Re: BCP97bis

Michael Richardson <> Sat, 16 October 2021 20:29 UTC

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From: Michael Richardson <>
To: "Murray S. Kucherawy" <>, ietf <>
Subject: Re: BCP97bis
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Date: Sat, 16 Oct 2021 16:29:12 -0400
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{reading the document before I read the thread of replies}

Thank you for doing this revision: this kind of work is often thankless.

A question as I read section 4.2 (The IESG).
I think that idnits presently finds and notes downrefs.
As a document shepherd, I've never had to research them.
(Maybe that's a fault on my part, maybe I should have been)
I'm mostly thinking that downrefs should ideally be noted and resolved during
WGLC.  I think that this happens, but maybe I have too small a sample.
Are we having a problem getting downrefs identified early enough, or are
things okay?

I also wonder if we shouldn't have a process to attempt to clean the downref
registry out, but reclassifying the documents.  The repeated MD5 and HMAC
document listed as examples seem like good datapoints. (MD5 might be
Historic, but HMAC is still awesome)

} At a minimum, authors/editors of source documents need to secure freely
} available copies of the target documents for use by all anticipated reviewers
} during the source document's life cycle, which includes working group
} participants, any member of the community that chooses to participate in Last
} Call discussions, area review teams, IANA expert reviewers, and members of
} the IESG.

It seems to me, if this requirement is to be taken seriously, that either the
DT or some other resource needs to contain notes on how to obtain the
My opinion is that the IETF has allowed the IEEE to embrace and suffocate the effort.  During RFC8995 review, authors were told by many
about about 802.1AR had a new revision and shoudln't we update to it.
But, the new revision was unobtainable because the IEEE had 500 errors on
their web site for more than a year, which is why we did not cite it.
I feel that it shouldn't be just my problem to solve this problem on my own.

I have very strong opinions about what happens when a standard becomes part
of a lawful regulation.   It then becomes part of a law, and the public
should have full access to know the law. (Because, ignorance is not a defense)
This is particularly important for regulations relating to safety.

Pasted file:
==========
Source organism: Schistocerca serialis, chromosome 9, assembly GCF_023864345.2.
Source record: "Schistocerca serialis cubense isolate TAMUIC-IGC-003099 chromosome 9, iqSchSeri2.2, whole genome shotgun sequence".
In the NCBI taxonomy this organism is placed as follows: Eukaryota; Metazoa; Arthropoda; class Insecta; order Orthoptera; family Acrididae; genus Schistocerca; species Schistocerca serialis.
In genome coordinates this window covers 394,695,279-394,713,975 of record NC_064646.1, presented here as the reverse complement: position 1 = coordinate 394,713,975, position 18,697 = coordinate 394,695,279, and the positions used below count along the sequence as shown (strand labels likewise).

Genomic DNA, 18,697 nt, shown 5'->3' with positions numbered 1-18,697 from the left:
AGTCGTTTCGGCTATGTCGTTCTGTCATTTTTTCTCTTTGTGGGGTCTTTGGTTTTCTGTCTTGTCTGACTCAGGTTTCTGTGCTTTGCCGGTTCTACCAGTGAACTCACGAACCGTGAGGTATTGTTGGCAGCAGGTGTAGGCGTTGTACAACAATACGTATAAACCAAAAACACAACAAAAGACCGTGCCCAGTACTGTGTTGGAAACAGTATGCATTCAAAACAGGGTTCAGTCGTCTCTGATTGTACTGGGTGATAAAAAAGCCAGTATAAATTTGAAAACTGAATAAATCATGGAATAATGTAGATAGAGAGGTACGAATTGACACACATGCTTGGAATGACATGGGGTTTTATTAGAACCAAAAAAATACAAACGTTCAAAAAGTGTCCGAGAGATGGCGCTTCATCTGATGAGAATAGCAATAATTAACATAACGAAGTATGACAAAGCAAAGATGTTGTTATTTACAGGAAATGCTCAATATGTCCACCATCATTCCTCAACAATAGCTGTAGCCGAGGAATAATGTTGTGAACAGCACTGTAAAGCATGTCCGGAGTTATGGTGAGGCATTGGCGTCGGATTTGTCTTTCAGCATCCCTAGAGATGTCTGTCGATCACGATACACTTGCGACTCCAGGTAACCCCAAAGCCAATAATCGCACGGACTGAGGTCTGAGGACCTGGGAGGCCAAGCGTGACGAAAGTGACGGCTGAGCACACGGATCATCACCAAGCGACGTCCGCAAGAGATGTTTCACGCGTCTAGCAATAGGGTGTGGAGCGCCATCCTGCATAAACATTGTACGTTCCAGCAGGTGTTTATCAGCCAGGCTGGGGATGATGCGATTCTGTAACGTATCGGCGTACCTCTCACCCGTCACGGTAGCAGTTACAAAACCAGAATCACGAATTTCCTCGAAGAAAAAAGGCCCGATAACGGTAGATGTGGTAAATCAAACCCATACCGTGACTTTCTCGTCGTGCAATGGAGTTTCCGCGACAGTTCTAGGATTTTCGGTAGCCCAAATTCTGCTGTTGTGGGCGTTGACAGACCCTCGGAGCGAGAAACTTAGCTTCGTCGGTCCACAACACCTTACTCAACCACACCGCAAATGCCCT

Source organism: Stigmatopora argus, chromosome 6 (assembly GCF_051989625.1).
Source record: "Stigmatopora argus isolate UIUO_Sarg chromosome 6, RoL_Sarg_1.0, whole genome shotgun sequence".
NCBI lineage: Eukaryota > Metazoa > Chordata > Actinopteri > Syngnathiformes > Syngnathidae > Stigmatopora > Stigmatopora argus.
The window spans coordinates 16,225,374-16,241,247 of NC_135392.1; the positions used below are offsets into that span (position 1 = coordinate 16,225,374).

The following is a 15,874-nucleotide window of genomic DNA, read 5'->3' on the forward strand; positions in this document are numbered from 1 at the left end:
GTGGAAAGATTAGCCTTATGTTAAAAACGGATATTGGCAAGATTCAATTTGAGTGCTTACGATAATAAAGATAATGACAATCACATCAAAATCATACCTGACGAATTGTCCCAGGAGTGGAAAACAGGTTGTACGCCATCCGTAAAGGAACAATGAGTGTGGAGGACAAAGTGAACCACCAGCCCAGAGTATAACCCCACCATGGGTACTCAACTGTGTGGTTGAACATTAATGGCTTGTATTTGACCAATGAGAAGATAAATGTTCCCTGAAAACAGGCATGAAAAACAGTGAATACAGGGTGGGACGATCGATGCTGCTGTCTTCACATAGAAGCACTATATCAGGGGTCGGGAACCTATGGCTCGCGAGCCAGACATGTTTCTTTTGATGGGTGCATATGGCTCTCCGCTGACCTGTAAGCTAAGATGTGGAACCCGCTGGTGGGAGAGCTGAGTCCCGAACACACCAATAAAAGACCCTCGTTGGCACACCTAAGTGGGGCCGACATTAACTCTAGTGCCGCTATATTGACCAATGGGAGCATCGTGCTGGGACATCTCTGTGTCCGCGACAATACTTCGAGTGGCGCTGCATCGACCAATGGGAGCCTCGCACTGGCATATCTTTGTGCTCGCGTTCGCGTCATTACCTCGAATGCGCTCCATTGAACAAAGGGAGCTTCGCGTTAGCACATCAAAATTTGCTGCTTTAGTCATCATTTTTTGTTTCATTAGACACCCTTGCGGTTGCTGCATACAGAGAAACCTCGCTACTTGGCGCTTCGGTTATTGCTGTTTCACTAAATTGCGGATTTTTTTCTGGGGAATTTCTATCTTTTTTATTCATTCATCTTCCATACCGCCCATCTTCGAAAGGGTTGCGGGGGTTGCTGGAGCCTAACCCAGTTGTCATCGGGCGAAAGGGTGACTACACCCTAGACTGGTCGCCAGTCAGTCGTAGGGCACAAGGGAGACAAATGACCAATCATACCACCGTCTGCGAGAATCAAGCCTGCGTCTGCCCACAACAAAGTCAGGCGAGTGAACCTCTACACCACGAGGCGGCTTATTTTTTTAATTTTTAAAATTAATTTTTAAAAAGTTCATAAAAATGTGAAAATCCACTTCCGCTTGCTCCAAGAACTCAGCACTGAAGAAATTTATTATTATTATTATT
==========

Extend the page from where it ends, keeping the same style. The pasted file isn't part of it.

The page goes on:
(I could insert "cyber" before safety, but the word cyber is almost always
redundant).  In particular,  it shouldn't cost money to find out if a product
one is being subjected to is safe.

As background to a talk I was asked to do, I actually have been doing some
reading on requirements to publish laws, and I thought it would be a
no-brainer in the UN Charter, but I was surprised.  Surely, Canada's 1982
Constitution and Charter of Rights would say something.... not obvious
actually.  Just that anything published federally has to be in both official
languages, and a bunch of provincial statements.  Some papers on how
governments have used copyright to generate revenue from publishing the laws
and legal decisions.  Only the Yukon territorial constiution has an actual

A reason I choose to do work at the IETF is because I could read the
specifications (using RFC/FTP by email...) without hassle.

So I am reacting the word "At a minium", and I don't think we are even
getting to that minimum.   There are a bunch of specifications that aren't
just transitioning from some legacy specification to an RFC, but which we are
allocating numbers/etc. for entities which make it very difficult to read their
documents.  I think that we should be doing more than the minimum here.

} Appendix A. Changes Since RFC8067
} The following are the changes in this document relative to the prior state of BCP 97:
} o Apply erratum #2793.
doesn't mention any errata.  indicates that it is
errata against RFC4897.

Michael Richardson <>   . o O ( IPv6 IøT consulting )
           Sandelman Software Works Inc, Ottawa and Worldwide